In my youth I loved to sprint. (Heck, I enjoy it even as a grownup.)
Well, that’s not exactly true; what I really like is running past people.
Not that I go around sprinting past people in the mall, on the street, or even on the track. No, no, I like to sprint past people when I play soccer, basketball or Ultimate Frisbee.
I can’t explain why, but it makes me very happy to be able to sprint past someone trying really hard to stay in front of me.
So I spent much of my youth trying get faster. Too bad I didn’t read more studies back then. I could have saved myself some time and money.
This week’s review examines a study that explores how sprinting and squat strength are related.
This is not the first study to do something like this. One study found no correlation with sprint times and (10 & 40 metre) and machine squats (1).
But they didn’t examine real-world squats… y’know, the kind with a barbell.
Another found no correlation with isometric (static) peak force of single joint strength — knee extensors (primarily quads), hip extensors (primarily glutes and hamstrings), hip flexors (primarily hip flexors) — and sprint times (2).
But they didn’t examine multi-joint movements — exercises with more than one moving part.
So all we know is that some lab conditions have no relationship to sprints. Well, neither of these reflect how sprinters actually train: with free weights and complex movements, such as barbell back squats, jump squats, power cleans, and such.
Thus, this group decide to try testing free weight exercises instead of machine exercises and multiple joint strength instead of single joint strength. Researchers compared free weight squat performance to sprint times.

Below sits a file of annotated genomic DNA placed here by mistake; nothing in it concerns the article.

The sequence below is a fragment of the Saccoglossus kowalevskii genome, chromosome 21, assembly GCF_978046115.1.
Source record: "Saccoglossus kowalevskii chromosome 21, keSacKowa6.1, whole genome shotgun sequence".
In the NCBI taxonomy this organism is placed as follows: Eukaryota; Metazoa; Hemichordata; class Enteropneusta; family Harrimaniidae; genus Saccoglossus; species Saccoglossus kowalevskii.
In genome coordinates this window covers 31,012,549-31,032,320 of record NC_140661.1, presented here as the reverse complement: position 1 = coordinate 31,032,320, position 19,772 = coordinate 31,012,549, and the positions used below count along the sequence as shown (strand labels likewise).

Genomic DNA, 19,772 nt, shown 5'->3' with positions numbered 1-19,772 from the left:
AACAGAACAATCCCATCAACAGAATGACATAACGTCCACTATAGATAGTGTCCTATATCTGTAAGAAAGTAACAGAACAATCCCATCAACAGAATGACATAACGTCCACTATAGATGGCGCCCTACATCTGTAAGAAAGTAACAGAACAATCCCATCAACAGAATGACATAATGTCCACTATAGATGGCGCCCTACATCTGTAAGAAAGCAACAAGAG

Before I get into the study there is one HUGE assumption that the authors have made and so far I’m playing along – see if you can figure it out before the end of the review.
McBride JM, Blow D, Kirby TJ, Haines TL, Dayne AM, Triplett NT. Relationship between maximal squat strength and five, ten, and forty yard sprint times. J Strength Cond Res. 2009 Sep;23(6):1633-6.
The participants in this study are unique in that they aren’t untrained. It’s much easier to find untrained participants for studies than trained ones.
Not only are these participants trained, they’re pretty damn elite. They’re Division I-AA (American) football players (17 players to be exact).
These participants have weight training experience and also compete in a sport that requires a certain amount of sprint speed (depending on their position) – both important points if you want to figure out whether squat strength is correlated to sprint times.
Table 1 – Summary of the average measures of the participants.
*Note: Just for reference here’s video of our own Krista Schaus squatting 156.5kg (345lb) at a body weight of 60.3kg (133lb) — a 1 rep max/body mass ratio of 2.6!
As I mentioned in the intro there have been studies that looked at squat strength and sprint times, but none of them looked at different distances. With this study they looked at 3 different distances (5 yards, 10 yards and 40 yards) and compared them to free squat 1 RM.
1 rep max squat testing
Before jumping into the squat 1 rep max the participants did a warm up. The warm up was 8-10 reps at 30% RM (based on a guesstimate), 4-6 reps at 50% RM, 2-4 reps at 70% RM and 1 rep at 90% RM.
Note: Unless you want to get really messed up you too should warm up, especially if you are going to try for your 1 RM.
Another important point about the 1 rep max squats is how low they squatted. For years there has been dogma that you shouldn’t squat below parallel (or 90 degree knee angle), because you can injure yourself.
Well, I say hooey! In the near future, I’ll review an article to support my assertion of hooeyness. Besides, have you watched Olympic lifters? They typically squat so deep that their hamstrings touch their calves.
For this study the footballers squatted to 70 degree knee angle – yes, below parallel! The researchers were anal enough to use a goniometer (from two Greek words gonia – angle and metron – measure) to measure their knee angle.
And to make sure they got as close to their 1 RM they were given up to 4 max tries with 3-5 minutes between tries.
Sprint testing was straight forward – participants started in a 3-point stance, started whenever they wanted (a touch sensitive pad detected when they started), ran as fast as they could for 40 yards with sprint times measured by infared at 5 yards, 10 yards and at the finish (40 yards).